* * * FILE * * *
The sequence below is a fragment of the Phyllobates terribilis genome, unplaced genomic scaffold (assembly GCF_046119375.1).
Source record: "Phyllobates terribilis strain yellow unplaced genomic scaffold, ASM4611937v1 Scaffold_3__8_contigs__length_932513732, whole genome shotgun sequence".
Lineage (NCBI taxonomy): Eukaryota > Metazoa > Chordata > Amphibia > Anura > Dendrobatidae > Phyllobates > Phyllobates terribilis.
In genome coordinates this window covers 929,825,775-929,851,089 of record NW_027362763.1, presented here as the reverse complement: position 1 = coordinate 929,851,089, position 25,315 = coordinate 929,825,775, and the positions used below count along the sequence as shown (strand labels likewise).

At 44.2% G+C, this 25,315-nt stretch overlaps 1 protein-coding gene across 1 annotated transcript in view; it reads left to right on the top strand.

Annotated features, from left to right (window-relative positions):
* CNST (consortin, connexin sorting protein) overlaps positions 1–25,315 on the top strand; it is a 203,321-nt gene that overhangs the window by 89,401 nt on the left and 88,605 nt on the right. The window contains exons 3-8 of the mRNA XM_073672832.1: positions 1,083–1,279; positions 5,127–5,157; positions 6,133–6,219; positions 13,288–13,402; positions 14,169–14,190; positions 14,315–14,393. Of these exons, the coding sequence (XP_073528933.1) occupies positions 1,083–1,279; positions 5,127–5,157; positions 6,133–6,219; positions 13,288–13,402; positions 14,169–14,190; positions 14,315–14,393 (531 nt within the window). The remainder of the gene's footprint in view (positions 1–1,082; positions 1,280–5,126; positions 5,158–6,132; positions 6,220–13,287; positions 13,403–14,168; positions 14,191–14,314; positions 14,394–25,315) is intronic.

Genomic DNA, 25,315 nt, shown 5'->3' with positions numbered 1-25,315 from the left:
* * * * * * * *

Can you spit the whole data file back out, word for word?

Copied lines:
The sequence below is a fragment of the Phyllobates terribilis genome, unplaced genomic scaffold (assembly GCF_046119375.1).
Source record: "Phyllobates terribilis strain yellow unplaced genomic scaffold, ASM4611937v1 Scaffold_3__8_contigs__length_932513732, whole genome shotgun sequence".
Lineage (NCBI taxonomy): Eukaryota > Metazoa > Chordata > Amphibia > Anura > Dendrobatidae > Phyllobates > Phyllobates terribilis.
In genome coordinates this window covers 929,825,775-929,851,089 of record NW_027362763.1, presented here as the reverse complement: position 1 = coordinate 929,851,089, position 25,315 = coordinate 929,825,775, and the positions used below count along the sequence as shown (strand labels likewise).

At 44.2% G+C, this 25,315-nt stretch overlaps 1 protein-coding gene across 1 annotated transcript in view; it reads left to right on the top strand.

Annotated features, from left to right (window-relative positions):
* CNST (consortin, connexin sorting protein) overlaps positions 1–25,315 on the top strand; it is a 203,321-nt gene that overhangs the window by 89,401 nt on the left and 88,605 nt on the right. The window contains exons 3-8 of the mRNA XM_073672832.1: positions 1,083–1,279; positions 5,127–5,157; positions 6,133–6,219; positions 13,288–13,402; positions 14,169–14,190; positions 14,315–14,393. Of these exons, the coding sequence (XP_073528933.1) occupies positions 1,083–1,279; positions 5,127–5,157; positions 6,133–6,219; positions 13,288–13,402; positions 14,169–14,190; positions 14,315–14,393 (531 nt within the window). The remainder of the gene's footprint in view (positions 1–1,082; positions 1,280–5,126; positions 5,158–6,132; positions 6,220–13,287; positions 13,403–14,168; positions 14,191–14,314; positions 14,394–25,315) is intronic.

Genomic DNA, 25,315 nt, shown 5'->3' with positions numbered 1-25,315 from the left: